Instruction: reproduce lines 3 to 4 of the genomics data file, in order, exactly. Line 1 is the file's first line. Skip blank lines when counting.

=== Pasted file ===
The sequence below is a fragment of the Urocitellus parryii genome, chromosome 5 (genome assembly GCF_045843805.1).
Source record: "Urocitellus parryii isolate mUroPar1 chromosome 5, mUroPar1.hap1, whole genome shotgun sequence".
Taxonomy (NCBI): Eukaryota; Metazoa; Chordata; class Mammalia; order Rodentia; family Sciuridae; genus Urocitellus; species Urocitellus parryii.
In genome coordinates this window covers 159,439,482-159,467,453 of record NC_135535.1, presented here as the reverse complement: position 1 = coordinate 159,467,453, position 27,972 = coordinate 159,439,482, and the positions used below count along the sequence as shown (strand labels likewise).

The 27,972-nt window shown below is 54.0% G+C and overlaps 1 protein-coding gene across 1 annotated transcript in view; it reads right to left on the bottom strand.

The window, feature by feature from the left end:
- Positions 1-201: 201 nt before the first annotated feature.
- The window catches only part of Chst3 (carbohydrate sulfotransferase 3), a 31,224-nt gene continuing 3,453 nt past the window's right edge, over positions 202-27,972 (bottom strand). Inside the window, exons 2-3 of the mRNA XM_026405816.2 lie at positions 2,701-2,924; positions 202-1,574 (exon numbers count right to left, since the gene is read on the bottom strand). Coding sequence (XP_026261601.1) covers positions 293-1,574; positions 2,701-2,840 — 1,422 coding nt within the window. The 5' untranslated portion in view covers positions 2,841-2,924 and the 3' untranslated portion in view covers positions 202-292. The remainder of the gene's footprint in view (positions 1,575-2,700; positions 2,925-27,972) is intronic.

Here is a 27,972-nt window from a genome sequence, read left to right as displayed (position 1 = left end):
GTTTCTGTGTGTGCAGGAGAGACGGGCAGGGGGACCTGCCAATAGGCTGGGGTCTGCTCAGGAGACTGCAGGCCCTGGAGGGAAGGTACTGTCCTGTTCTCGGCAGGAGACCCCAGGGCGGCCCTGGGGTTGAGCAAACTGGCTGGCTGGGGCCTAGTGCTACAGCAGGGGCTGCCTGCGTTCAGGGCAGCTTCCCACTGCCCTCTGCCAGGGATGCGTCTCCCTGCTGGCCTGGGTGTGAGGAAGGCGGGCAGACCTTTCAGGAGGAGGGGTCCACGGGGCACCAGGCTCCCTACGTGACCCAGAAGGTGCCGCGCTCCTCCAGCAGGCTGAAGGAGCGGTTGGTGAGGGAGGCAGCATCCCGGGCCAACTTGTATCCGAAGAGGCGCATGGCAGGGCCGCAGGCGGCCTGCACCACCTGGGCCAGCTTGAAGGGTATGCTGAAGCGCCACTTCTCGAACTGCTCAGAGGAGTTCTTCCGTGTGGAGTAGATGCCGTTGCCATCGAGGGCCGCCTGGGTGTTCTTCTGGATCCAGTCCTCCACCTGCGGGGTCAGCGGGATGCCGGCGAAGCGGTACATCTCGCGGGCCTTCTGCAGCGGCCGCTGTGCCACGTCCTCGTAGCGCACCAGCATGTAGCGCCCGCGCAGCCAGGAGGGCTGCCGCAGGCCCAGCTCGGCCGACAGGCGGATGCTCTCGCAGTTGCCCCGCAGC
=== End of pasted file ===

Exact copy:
Taxonomy (NCBI): Eukaryota; Metazoa; Chordata; class Mammalia; order Rodentia; family Sciuridae; genus Urocitellus; species Urocitellus parryii.
In genome coordinates this window covers 159,439,482-159,467,453 of record NC_135535.1, presented here as the reverse complement: position 1 = coordinate 159,467,453, position 27,972 = coordinate 159,439,482, and the positions used below count along the sequence as shown (strand labels likewise).